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Combinatorial Chemistry. Advanced Medicinal Chemistry ( Pharm 5219): Section A. Md. Saifuzzaman Assoc. Professor Ref.: An Introduction to Medicinal Chemistry , 3 rd ed. 2005, G.L.Patrick , Oxford University press. The Solid support.

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Combinatorial chemistry

Combinatorial Chemistry

Advanced Medicinal Chemistry

(Pharm 5219): Section A

Md. Saifuzzaman

Assoc. Professor

Ref.: An Introduction to Medicinal Chemistry, 3rd ed. 2005, G.L.Patrick, Oxford University press

The solid support
The Solid support

Earliest form of resin (used by Merrifield) – polystyrene beads – styrene cross-linked with 1% divinylbenzene.

Derivatized with a chloromethyl group (anchor/linker) – amino acids can be coupled via an ester group.

This ester group is stable to reaction conditions but cleaved at end of synthesis using acids (e.g., HF).

The solid support1
The Solid support

Disadvantages of polystyrene beads

Growing peptide chain is hydrophobic, so not solvated and folds itself & forms internal H bonds

thus, hinders access of further amino acids to growing chain

The solid support2
The Solid support

Therefore, more polar solid phages – developed e.g., Sheppard’s polyamide.

For non-peptides, Tentagel resin

80% polyethylene glycol grafted to cross-linked polystyrene

Provides ether or tetrahydrofuran like environment.

Solid support
Solid support

Beads should be capable of swelling in solvent

Most reactions in solid phase synthesis take place in interior of beads rather than surface.

Each bead - a polymer and swelling involves unfolding of the polymer chains so that solvent and reagents can move between the chains into the core of polymer.

Solid support1
Solid support

Besides bead, pins – designed to maximize surface area, maximize amount of compounds linked to solid support.

Functionalized glass surfaces – suitable for oligoneucleotide synthesis.

Anchor linker
Anchor / Linker

A molecular unit covalently attached to polymer chain making up solid support

Contains a reactive functional group with which starting material can react and attach to the resin

Resulting link – stable to reaction conditions but cleavable to release final product

Most linkers – in interior of polymer beads, so swelling is important.

Anchor linker1
Anchor / Linker

Choice of linkers depends on…..

Functional group present on starting material

Functional group to be present on final product upon release

Anchor linker2
Anchor / Linker

Resins of different linkers have different names

Wang resin – has a linker suitable for attachment and release of carboxylic acids

Rink resin – for attachment of carboxylic acids and release of carboxamides

Dihydropyran-derivatized resin – suitable for attachment and release of alcohols

Anchor linker3
Anchor / Linker

Wang resin –

Used in peptide synthesis where N-protected amino acid – linked to resin by means of ester link.

Ester link – remains stable to coupling and deprotection steps in synthesis and cleaved using trifluoroacetic acid (TFA) to release final product.

Anchor linker4
Anchor / Linker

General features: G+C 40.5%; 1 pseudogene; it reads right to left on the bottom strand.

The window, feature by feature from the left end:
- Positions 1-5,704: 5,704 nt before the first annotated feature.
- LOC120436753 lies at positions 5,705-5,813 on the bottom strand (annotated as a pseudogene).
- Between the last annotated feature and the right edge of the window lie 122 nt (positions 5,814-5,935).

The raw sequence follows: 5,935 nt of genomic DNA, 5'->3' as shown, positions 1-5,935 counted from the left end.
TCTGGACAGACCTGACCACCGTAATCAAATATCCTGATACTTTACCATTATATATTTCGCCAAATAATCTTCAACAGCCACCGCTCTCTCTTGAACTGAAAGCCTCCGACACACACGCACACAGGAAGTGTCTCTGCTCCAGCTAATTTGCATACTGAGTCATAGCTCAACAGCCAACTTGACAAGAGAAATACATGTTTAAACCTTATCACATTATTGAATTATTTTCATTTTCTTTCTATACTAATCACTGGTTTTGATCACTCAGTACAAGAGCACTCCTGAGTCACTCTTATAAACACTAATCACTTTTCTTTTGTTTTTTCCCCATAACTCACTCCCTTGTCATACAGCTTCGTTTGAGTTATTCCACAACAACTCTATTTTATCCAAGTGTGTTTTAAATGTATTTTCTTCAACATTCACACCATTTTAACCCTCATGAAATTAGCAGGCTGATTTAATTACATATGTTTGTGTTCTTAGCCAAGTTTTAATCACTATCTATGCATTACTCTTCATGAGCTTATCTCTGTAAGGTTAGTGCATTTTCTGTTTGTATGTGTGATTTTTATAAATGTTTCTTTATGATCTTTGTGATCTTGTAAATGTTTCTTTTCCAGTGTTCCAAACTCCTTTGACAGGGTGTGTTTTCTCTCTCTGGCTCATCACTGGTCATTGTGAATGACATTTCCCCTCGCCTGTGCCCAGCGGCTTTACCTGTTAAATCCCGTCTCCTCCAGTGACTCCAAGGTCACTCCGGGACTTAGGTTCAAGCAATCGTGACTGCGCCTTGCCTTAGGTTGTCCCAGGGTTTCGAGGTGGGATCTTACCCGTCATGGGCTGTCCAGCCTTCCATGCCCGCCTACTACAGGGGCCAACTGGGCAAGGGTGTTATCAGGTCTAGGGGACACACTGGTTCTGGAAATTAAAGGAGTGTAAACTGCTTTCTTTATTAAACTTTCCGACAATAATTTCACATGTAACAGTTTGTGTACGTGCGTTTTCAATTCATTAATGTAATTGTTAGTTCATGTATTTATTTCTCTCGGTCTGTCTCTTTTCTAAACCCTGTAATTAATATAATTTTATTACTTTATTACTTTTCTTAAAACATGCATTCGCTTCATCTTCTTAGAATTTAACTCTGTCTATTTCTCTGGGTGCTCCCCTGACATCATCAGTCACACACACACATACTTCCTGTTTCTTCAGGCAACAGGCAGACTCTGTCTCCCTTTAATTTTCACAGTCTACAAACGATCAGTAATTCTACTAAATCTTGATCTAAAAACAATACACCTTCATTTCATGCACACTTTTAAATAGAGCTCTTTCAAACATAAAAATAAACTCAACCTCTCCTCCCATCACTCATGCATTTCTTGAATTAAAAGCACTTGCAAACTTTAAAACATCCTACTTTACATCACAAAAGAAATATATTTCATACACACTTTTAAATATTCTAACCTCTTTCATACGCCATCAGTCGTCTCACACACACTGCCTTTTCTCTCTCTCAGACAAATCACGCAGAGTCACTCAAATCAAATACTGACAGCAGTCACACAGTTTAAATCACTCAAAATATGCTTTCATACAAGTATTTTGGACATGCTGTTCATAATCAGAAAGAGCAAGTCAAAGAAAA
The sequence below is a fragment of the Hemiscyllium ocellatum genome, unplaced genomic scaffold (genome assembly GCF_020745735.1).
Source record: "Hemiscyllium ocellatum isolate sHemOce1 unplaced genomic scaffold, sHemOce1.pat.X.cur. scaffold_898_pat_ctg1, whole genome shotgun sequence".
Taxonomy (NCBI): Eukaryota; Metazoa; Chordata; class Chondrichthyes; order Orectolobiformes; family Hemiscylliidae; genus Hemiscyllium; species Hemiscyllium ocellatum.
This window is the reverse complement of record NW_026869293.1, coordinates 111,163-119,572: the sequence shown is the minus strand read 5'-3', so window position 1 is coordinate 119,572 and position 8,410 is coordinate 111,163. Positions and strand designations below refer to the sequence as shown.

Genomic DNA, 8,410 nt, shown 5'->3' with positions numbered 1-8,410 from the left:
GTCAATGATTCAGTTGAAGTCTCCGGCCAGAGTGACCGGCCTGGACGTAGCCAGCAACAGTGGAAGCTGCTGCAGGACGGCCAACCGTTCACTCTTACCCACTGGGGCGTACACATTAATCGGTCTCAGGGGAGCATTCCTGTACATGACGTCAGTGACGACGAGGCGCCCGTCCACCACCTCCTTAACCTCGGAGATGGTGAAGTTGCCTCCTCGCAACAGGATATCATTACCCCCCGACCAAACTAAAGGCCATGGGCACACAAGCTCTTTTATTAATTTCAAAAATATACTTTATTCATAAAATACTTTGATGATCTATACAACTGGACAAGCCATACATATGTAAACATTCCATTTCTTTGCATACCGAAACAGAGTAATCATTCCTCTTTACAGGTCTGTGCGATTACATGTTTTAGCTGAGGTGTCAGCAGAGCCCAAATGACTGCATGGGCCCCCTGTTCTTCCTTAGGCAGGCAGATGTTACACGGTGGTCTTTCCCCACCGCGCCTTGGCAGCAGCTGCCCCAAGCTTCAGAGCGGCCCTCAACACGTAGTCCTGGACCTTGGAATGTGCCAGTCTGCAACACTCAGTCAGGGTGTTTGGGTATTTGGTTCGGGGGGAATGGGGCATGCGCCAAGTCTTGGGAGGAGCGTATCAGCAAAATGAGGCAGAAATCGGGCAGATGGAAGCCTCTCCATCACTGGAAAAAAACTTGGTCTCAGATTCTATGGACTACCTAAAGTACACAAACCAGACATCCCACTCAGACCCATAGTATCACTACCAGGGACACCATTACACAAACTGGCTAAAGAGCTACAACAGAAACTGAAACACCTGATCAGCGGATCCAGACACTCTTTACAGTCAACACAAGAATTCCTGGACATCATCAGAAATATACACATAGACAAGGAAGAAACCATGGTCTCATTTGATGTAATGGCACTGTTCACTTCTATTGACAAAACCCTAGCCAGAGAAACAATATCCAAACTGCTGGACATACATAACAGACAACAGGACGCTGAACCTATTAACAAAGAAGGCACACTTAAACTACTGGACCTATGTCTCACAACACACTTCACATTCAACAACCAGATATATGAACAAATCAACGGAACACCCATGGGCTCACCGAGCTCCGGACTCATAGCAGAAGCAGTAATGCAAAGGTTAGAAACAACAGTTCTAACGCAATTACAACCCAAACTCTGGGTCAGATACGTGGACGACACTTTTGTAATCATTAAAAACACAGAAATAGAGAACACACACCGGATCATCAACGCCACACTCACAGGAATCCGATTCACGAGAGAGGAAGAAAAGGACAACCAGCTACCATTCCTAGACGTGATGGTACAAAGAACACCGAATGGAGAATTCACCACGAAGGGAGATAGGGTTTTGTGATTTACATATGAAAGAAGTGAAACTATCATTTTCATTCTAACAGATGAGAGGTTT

Rink resin –

Attach starting material (with carboxylic acid) via amide link

When reaction is complete, treatment with TFA releases final product with primary amide group.

Anchor linker5
Anchor / Linker

Dihydropyran-derivatized resin–

Attach primary & secondary alcohols in presence of pyridinium 4-toluenesulfonate (PPts) in dichloromethane.

Upon completion of reaction, cleavage using TFA.

Combinatorial chemistry

Combinatorial synthesis with aDihydropyran-derivatized resin

Protecting groups
Protecting groups

Important functional groups (not involved in reaction) – should be protected

Selection is extremely important

Should be stable in reaction condition but capable of being removed under mild conditions after synthesis

Boc benzyl protection strategy
Boc/benzyl protection strategy

N-terminus of each amino acid – protected by a tert-butyloxycarbonyl (Boc) group

After adding a.a. with growing peptide chain, Boc group is removed with TFA to free up amino group

Next protected a.a. = coupled on to the chain

Bond connecting new peptide to linker – stable to TFA, so remains unaffected by synthesis; but susceptible to strong acid and after synthesis, HF – used to release peptide

Boc benzyl protection strategy1
Boc/benzyl protection strategy

  • An amide that is less stable than the protein amide is formed and then removed

  • The tert-butoxycarbonyl amide (BOC) protecting group is introduced with di-tert-butyl dicarbonate

  • Removed by brief treatment with trifluoroacetic acid


Boc benzyl protection strategy2
Boc/benzyl protection strategy

Functional groups on a.a. residues – to be protected during synthesis (that protecting group has to be stable to TFA)

Benzyl-type groups – stable to TFA but susceptible to HF

Boc benzyl protection strategy3
Boc/benzyl protection strategy

So, HF both releases final peptide & deprotects residues

Disadvantage of using HF:

nasty chemical

dissolves glass

so use Teflon equipment

too harsh condition – decomposition of peptide

serious health risk (HF on skin!!!!)

Fmoc t bu strategy
Fmoc/t-Bu strategy

9-fluorenylmethoxycarbonyl (Fmoc) group – for terminal amino group – removed using mild base (e.g., piperidine)

Functional groups on a.a. residues – to be protected with t-butyl group – can be removed by TFA

Orthogonal strategy – base for removing Fmoc & acid for t-butyl

Fmoc t bu strategy1
Fmoc/t-Bu strategy

Link to resin – susceptible to TFA, no need to use HF

Both peptide cleavage & functional group deprotection simultaneously